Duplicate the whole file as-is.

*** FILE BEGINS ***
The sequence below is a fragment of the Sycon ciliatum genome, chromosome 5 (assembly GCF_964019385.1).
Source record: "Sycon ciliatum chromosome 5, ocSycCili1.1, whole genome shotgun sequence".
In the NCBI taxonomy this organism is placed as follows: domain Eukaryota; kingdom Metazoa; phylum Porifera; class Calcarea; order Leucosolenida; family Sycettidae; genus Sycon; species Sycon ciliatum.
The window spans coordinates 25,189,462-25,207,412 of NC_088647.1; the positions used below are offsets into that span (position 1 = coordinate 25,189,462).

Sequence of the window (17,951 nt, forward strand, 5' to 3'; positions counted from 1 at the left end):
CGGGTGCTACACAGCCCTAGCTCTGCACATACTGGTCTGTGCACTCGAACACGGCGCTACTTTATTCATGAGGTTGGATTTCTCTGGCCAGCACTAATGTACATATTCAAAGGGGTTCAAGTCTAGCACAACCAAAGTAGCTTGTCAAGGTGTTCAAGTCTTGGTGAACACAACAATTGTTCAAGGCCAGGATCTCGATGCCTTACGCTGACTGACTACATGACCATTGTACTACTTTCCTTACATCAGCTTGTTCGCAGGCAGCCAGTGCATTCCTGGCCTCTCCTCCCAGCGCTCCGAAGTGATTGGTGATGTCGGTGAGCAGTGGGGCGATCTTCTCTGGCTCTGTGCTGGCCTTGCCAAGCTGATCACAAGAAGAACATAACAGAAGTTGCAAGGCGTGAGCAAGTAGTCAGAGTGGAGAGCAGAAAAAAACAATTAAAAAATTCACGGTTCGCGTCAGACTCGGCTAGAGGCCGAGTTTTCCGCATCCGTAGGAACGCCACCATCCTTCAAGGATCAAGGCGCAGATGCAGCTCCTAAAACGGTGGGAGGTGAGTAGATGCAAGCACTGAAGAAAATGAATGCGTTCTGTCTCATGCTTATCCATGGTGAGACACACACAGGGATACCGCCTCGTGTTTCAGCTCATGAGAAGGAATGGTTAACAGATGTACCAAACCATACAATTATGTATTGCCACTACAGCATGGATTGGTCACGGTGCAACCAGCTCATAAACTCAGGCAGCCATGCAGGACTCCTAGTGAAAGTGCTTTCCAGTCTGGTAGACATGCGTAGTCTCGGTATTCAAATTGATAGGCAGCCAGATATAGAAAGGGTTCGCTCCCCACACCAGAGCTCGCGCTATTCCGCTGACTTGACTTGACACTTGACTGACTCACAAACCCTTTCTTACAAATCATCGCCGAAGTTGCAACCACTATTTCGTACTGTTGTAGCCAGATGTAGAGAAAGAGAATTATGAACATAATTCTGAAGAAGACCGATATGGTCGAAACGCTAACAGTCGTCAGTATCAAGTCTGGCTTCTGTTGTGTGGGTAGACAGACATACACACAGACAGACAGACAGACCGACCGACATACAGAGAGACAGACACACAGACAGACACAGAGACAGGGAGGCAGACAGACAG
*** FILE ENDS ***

The sequence below is a fragment of the Sycon ciliatum genome, chromosome 5 (assembly GCF_964019385.1).
Source record: "Sycon ciliatum chromosome 5, ocSycCili1.1, whole genome shotgun sequence".
In the NCBI taxonomy this organism is placed as follows: domain Eukaryota; kingdom Metazoa; phylum Porifera; class Calcarea; order Leucosolenida; family Sycettidae; genus Sycon; species Sycon ciliatum.
The window spans coordinates 25,189,462-25,207,412 of NC_088647.1; the positions used below are offsets into that span (position 1 = coordinate 25,189,462).

Sequence of the window (17,951 nt, forward strand, 5' to 3'; positions counted from 1 at the left end):
CGGGTGCTACACAGCCCTAGCTCTGCACATACTGGTCTGTGCACTCGAACACGGCGCTACTTTATTCATGAGGTTGGATTTCTCTGGCCAGCACTAATGTACATATTCAAAGGGGTTCAAGTCTAGCACAACCAAAGTAGCTTGTCAAGGTGTTCAAGTCTTGGTGAACACAACAATTGTTCAAGGCCAGGATCTCGATGCCTTACGCTGACTGACTACATGACCATTGTACTACTTTCCTTACATCAGCTTGTTCGCAGGCAGCCAGTGCATTCCTGGCCTCTCCTCCCAGCGCTCCGAAGTGATTGGTGATGTCGGTGAGCAGTGGGGCGATCTTCTCTGGCTCTGTGCTGGCCTTGCCAAGCTGATCACAAGAAGAACATAACAGAAGTTGCAAGGCGTGAGCAAGTAGTCAGAGTGGAGAGCAGAAAAAAACAATTAAAAAATTCACGGTTCGCGTCAGACTCGGCTAGAGGCCGAGTTTTCCGCATCCGTAGGAACGCCACCATCCTTCAAGGATCAAGGCGCAGATGCAGCTCCTAAAACGGTGGGAGGTGAGTAGATGCAAGCACTGAAGAAAATGAATGCGTTCTGTCTCATGCTTATCCATGGTGAGACACACACAGGGATACCGCCTCGTGTTTCAGCTCATGAGAAGGAATGGTTAACAGATGTACCAAACCATACAATTATGTATTGCCACTACAGCATGGATTGGTCACGGTGCAACCAGCTCATAAACTCAGGCAGCCATGCAGGACTCCTAGTGAAAGTGCTTTCCAGTCTGGTAGACATGCGTAGTCTCGGTATTCAAATTGATAGGCAGCCAGATATAGAAAGGGTTCGCTCCCCACACCAGAGCTCGCGCTATTCCGCTGACTTGACTTGACACTTGACTGACTCACAAACCCTTTCTTACAAATCATCGCCGAAGTTGCAACCACTATTTCGTACTGTTGTAGCCAGATGTAGAGAAAGAGAATTATGAACATAATTCTGAAGAAGACCGATATGGTCGAAACGCTAACAGTCGTCAGTATCAAGTCTGGCTTCTGTTGTGTGGGTAGACAGACATACACACAGACAGACAGACAGACCGACCGACATACAGAGAGACAGACACACAGACAGACACAGAGACAGGGAGGCAGACAGACAG